Mark Sass, a teacher since 1994, teaches at Legacy High School in the Adams Five Star School District.
Job satisfaction among teachers is the worst it has been for decades. That’s what the 2012 MetLife survey of the American teacher says.
Since 1984 MetLife has conducted a survey of teachers, parents, and students about the teaching profession, parent and community engagement and the effects of the economy on families and schools. The survey reflects what so many of my colleagues have been saying for the past few years. The increased scrutiny along with what seems like endless teacher bashing is taking its toll.
But not all teachers feel this way. A significant number of teachers, even with current economic conditions, are satisfied with their job. I think it is worth looking at those who are satisfied and see what makes them so.
The survey shows that teacher job satisfaction has dropped 15 points since 2009, from 59 percent who were very satisfied to 44 percent in 2011. This is the lowest number in 20 years. This bit of data will probably generate the most buzz from the education field. While many may use the drop in satisfaction as proof that the teaching profession is under unfair and intense scrutiny (see Kevin Welner’s post), I hope we can look at the data on those teachers who are satisfied with their jobs and see why they are satisfied. Here, after all, is clear information as to why teachers are satisfied versus the conjecture on why teachers are not satisfied.
First a note about those teachers with low job satisfaction: according to the survey teachers with “low job satisfaction are more likely to teach in urban schools and in schools with larger proportions of minority students.” There is certainly a disproportionate impact of the economic recession and budget cuts in these districts. This coupled with the fact that urban students and their families have increased their reliance on health and social support services has put high levels of stress on schools and districts as they find themselves filling in the gaps that the local services cannot fill.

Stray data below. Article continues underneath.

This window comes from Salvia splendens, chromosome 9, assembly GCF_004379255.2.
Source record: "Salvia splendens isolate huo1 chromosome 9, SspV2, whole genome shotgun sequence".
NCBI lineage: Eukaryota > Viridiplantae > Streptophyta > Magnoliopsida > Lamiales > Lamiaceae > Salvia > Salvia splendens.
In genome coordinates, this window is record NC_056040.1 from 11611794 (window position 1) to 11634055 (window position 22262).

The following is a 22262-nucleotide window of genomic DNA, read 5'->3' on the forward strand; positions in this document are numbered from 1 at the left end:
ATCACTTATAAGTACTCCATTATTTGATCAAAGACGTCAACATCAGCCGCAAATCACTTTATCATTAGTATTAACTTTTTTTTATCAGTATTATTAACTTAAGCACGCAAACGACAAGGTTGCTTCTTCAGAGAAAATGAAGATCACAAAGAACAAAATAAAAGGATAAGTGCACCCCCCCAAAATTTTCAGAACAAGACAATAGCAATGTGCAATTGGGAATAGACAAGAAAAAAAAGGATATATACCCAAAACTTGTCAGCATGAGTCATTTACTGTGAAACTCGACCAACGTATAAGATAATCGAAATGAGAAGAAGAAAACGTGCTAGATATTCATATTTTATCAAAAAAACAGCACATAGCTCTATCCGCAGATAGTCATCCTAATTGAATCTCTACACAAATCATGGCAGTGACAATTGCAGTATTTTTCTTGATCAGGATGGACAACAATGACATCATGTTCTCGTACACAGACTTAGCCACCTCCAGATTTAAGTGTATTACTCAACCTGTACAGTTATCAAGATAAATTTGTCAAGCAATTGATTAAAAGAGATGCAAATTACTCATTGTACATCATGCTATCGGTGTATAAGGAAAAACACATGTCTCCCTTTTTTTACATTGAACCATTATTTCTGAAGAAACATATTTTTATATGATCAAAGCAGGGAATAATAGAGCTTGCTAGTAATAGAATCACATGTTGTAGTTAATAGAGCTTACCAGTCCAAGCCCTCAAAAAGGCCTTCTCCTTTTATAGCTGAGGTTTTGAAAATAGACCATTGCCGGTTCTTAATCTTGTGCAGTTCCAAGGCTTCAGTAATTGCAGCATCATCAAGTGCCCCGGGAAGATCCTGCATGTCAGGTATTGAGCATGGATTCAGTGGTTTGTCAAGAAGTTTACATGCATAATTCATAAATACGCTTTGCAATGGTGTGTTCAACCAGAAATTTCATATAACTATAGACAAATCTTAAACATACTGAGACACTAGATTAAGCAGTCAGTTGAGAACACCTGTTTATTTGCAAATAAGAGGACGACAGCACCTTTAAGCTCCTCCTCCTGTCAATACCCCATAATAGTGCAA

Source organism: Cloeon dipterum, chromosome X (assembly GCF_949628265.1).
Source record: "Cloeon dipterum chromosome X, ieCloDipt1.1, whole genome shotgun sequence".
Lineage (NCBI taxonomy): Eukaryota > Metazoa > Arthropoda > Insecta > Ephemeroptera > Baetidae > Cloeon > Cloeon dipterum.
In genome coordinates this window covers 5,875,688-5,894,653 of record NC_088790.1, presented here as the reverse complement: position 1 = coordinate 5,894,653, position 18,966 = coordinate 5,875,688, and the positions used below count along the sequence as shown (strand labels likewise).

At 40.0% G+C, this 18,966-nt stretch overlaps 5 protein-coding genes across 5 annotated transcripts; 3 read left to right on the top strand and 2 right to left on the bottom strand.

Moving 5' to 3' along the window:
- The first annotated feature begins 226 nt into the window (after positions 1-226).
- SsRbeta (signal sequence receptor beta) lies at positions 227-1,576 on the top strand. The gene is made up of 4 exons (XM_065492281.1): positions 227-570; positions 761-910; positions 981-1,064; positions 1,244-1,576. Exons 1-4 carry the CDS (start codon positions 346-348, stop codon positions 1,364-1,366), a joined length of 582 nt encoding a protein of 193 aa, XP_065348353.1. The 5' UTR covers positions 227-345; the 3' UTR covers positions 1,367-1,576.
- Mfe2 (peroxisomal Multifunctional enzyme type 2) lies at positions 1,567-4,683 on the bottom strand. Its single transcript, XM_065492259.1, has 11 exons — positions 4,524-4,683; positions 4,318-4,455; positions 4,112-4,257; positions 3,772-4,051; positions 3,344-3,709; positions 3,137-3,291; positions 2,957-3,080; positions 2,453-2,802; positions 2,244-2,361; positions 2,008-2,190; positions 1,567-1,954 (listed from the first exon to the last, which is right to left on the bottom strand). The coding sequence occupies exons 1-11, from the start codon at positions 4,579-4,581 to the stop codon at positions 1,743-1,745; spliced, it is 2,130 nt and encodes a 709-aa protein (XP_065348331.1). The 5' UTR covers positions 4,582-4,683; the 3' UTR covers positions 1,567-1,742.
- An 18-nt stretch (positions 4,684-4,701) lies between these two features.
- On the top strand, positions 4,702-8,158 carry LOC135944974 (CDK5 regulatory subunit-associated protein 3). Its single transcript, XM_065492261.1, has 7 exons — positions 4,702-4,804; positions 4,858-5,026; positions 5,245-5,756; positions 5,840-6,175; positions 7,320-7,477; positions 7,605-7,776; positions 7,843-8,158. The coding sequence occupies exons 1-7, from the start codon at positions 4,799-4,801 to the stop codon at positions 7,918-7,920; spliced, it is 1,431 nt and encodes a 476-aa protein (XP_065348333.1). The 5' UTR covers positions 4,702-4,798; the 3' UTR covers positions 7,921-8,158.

But are these economic situations impossible to overcome? Has the microscope under which teachers have been recently placed left scars on the motivations of teachers? Are educators destined to leave the profession in droves, or if they stay be overwhelmed to the point that maintaining any sense of positive student achievement gives way to just making it through the day?
The responses of teachers satisfied with their jobs might just point the way to a brighter future.
Teachers with high job satisfaction
“are more likely to feel their jobs are secure and they are treated as a professional by the community. They are also likely to have adequate opportunities for professional development, time to collaborate with other teachers, more preparation and support to engage parents effectively, and greater involvement of parents and their schools in coming together to improve the learning and success of students.”
Giving teachers the capacity to collaborate (professional development) and the time to do so can directly impact student achievement and improve teacher morale.
Last fall I wrote about a study by the Stanford Social Innovation Review that argued that when schools focused on human and social capital there were impressive improvements in student achievement. The study looked at over 1,000 elementary teachers in over 130 elementary schools in New York City.
According to their research, when teachers were given time to collaborate and engage in conversations relative to their practice teachers were more likely to have a positive impact on student achievement. This idea makes sense.
Malcolm Gladwell has argued that it takes 10,000 hours of purposeful practice to be a success in any field. This equates to five years of purposeful practice for teachers before they become “successful.” Imagine how much quicker we could get to better practice if teachers collaborated to get there? And imagine how much more positive teachers would feel about their work?
Collaboration among teachers is not the silver bullet to make education reform a reality. But it is an important piece to a puzzle that has certainly been made more difficult by current economic realities.
It is a practice that can be made reality if we decide to reprioritize our finite resources. If we don’t we are in danger of not only depleting our current teacher workforce but more importantly leaving students behind.
About our First Person series:
First Person is where Chalkbeat features personal essays by educators, students, parents, and others trying to improve public education. Read our submission guidelines here.